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Functional Responses of Salt Marsh Microbial Communities to Long-Term Nutrient Enrichment.

Graves CJ, Makrides EJ, Schmidt VT, Giblin AE, Cardon ZG, Rand DM - Appl. Environ. Microbiol. (2016)

Bottom Line: Homology-based taxonomic assignments of nitrous oxide reductase sequences in our data show that increases are spread over a broad taxonomic range, thus limiting detection from taxonomic data alone.Together, these results illustrate a functionally targeted yet taxonomically broad response of microbial communities to anthropogenic nutrient loading, indicating some resolution to the apparently conflicting results of existing studies on the impacts of nutrient loading in sediment communities.In addition, our results illustrate how whole-genome metagenomics combined with targeted hypothesis testing can reveal fine-scale responses of microbial communities to environmental disturbance.

View Article: PubMed Central - PubMed

Affiliation: Brown University, Department of Ecology and Evolutionary Biology, Providence, Rhode Island, USA.

No MeSH data available.


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Principal-component analysis of genus-level taxonomic annotations (A) and subsystems-level functional annotations (B) between each site and creek.
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Figure 2: Principal-component analysis of genus-level taxonomic annotations (A) and subsystems-level functional annotations (B) between each site and creek.

Mentions: Taxonomic annotations showed great similarity in composition between the two creeks, with a high degree of concordance in the frequencies of the most abundant genera (see Fig. S2A in the supplemental material). In both creeks, Geobacter, Bacteroides, Pseudomonas, Desulfovibrio, and Burkholderia were among the most abundant genera. Furthermore, PCA plots based on class-, order-, and genus-level classifications all revealed similar patterns, with the sample site along the creek separating samples along principal component axis 1 (PC1) but with no clear separation by creek type (Fig. 2A). Both creeks also showed similarities based on PCA analysis of KEGG functional subsystems (Fig. 2B), with identical rankings of the top 10 most abundant subsystems (see Fig. S2B in the supplemental material). In contrast, a PCA plot of functional subsystems data did indicate some separation along PC1 by creek, particularly at site 13, which is the closest to the outfall (Fig. 2B).


Functional Responses of Salt Marsh Microbial Communities to Long-Term Nutrient Enrichment.

Graves CJ, Makrides EJ, Schmidt VT, Giblin AE, Cardon ZG, Rand DM - Appl. Environ. Microbiol. (2016)

Principal-component analysis of genus-level taxonomic annotations (A) and subsystems-level functional annotations (B) between each site and creek.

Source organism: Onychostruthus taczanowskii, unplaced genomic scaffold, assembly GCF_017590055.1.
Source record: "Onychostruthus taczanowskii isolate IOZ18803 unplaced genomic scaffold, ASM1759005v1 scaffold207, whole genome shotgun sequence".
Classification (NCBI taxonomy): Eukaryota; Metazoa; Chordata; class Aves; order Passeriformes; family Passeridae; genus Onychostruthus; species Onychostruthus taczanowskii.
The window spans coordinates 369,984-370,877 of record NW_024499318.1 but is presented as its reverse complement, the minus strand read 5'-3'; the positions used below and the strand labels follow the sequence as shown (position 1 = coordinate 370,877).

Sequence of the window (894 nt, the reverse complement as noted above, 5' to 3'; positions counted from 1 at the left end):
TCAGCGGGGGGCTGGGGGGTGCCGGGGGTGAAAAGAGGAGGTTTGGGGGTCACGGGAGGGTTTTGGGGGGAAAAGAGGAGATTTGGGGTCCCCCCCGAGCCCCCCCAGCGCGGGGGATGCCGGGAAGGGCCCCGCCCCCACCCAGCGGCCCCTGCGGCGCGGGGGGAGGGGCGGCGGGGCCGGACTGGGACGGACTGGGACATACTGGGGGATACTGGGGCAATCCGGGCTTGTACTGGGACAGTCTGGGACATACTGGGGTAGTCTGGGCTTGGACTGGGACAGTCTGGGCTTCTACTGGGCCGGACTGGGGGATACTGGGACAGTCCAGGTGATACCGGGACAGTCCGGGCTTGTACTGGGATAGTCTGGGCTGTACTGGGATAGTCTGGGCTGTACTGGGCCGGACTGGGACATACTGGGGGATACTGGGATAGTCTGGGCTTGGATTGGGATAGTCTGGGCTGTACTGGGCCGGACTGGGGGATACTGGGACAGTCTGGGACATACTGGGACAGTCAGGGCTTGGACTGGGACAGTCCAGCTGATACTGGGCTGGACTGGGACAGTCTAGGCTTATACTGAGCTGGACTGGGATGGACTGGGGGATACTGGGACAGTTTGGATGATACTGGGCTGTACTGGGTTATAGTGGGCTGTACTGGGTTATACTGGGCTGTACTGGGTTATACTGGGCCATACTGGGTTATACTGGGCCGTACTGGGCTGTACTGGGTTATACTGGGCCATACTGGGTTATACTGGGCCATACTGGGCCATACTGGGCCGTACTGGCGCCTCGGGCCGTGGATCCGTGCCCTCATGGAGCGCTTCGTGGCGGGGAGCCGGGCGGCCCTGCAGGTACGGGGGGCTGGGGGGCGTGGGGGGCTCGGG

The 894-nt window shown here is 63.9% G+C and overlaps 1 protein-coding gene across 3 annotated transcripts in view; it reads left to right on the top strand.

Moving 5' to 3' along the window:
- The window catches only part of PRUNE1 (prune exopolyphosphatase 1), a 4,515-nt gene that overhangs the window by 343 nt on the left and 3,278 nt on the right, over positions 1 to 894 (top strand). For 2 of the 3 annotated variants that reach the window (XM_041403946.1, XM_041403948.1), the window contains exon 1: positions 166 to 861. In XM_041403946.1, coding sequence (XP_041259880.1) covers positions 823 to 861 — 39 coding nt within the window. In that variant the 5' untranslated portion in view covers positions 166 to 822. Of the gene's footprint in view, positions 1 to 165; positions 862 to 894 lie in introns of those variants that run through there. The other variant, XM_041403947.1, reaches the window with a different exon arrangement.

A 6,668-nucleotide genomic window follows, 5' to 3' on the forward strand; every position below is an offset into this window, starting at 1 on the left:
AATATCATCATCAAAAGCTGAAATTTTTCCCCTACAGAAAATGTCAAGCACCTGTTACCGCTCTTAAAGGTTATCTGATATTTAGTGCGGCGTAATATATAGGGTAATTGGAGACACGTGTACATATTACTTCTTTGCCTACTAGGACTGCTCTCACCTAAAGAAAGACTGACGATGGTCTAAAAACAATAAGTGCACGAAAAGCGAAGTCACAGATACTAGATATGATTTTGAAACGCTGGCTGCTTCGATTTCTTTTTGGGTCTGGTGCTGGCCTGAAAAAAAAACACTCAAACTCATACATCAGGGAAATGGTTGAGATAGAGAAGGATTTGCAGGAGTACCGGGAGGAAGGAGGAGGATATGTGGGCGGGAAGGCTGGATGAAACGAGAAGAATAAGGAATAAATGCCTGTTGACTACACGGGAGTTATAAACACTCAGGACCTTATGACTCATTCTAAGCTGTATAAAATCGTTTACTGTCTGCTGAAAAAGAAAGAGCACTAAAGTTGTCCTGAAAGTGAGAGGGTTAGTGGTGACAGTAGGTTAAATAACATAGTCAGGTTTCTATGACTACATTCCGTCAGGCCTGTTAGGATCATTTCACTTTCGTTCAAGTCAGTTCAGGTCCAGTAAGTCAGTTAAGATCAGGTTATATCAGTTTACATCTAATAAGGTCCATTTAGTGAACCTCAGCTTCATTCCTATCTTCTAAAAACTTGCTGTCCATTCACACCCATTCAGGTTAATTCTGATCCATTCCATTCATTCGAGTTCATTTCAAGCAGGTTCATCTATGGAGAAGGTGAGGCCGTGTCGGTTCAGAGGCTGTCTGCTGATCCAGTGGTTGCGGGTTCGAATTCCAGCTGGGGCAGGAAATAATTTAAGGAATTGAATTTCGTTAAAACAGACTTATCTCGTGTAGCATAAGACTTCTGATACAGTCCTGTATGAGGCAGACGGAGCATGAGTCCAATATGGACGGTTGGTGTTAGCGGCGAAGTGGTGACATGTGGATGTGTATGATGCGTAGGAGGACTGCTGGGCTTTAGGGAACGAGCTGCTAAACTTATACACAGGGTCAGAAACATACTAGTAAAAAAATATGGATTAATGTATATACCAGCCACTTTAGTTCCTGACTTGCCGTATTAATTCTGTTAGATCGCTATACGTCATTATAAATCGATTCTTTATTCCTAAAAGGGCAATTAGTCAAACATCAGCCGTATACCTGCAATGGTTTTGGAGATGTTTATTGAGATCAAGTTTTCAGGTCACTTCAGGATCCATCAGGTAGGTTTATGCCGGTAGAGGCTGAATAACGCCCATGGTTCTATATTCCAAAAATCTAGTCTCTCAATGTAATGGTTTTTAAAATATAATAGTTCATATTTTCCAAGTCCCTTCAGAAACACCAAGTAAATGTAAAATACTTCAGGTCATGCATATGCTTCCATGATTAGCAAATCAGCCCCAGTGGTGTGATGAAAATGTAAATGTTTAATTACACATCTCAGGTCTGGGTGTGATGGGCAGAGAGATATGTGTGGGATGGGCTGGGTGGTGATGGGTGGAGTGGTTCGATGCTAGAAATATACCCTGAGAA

© Copyright Policy - open-access
Related In: Results  -  Collection

License
Show All Figures
getmorefigures.php?uid=PMC4836423&req=5

Figure 2: Principal-component analysis of genus-level taxonomic annotations (A) and subsystems-level functional annotations (B) between each site and creek.
Mentions: Taxonomic annotations showed great similarity in composition between the two creeks, with a high degree of concordance in the frequencies of the most abundant genera (see Fig. S2A in the supplemental material). In both creeks, Geobacter, Bacteroides, Pseudomonas, Desulfovibrio, and Burkholderia were among the most abundant genera. Furthermore, PCA plots based on class-, order-, and genus-level classifications all revealed similar patterns, with the sample site along the creek separating samples along principal component axis 1 (PC1) but with no clear separation by creek type (Fig. 2A). Both creeks also showed similarities based on PCA analysis of KEGG functional subsystems (Fig. 2B), with identical rankings of the top 10 most abundant subsystems (see Fig. S2B in the supplemental material). In contrast, a PCA plot of functional subsystems data did indicate some separation along PC1 by creek, particularly at site 13, which is the closest to the outfall (Fig. 2B).

Bottom Line: Homology-based taxonomic assignments of nitrous oxide reductase sequences in our data show that increases are spread over a broad taxonomic range, thus limiting detection from taxonomic data alone.Together, these results illustrate a functionally targeted yet taxonomically broad response of microbial communities to anthropogenic nutrient loading, indicating some resolution to the apparently conflicting results of existing studies on the impacts of nutrient loading in sediment communities.In addition, our results illustrate how whole-genome metagenomics combined with targeted hypothesis testing can reveal fine-scale responses of microbial communities to environmental disturbance.

View Article: PubMed Central - PubMed

Affiliation: Brown University, Department of Ecology and Evolutionary Biology, Providence, Rhode Island, USA.

No MeSH data available.


Related in: MedlinePlus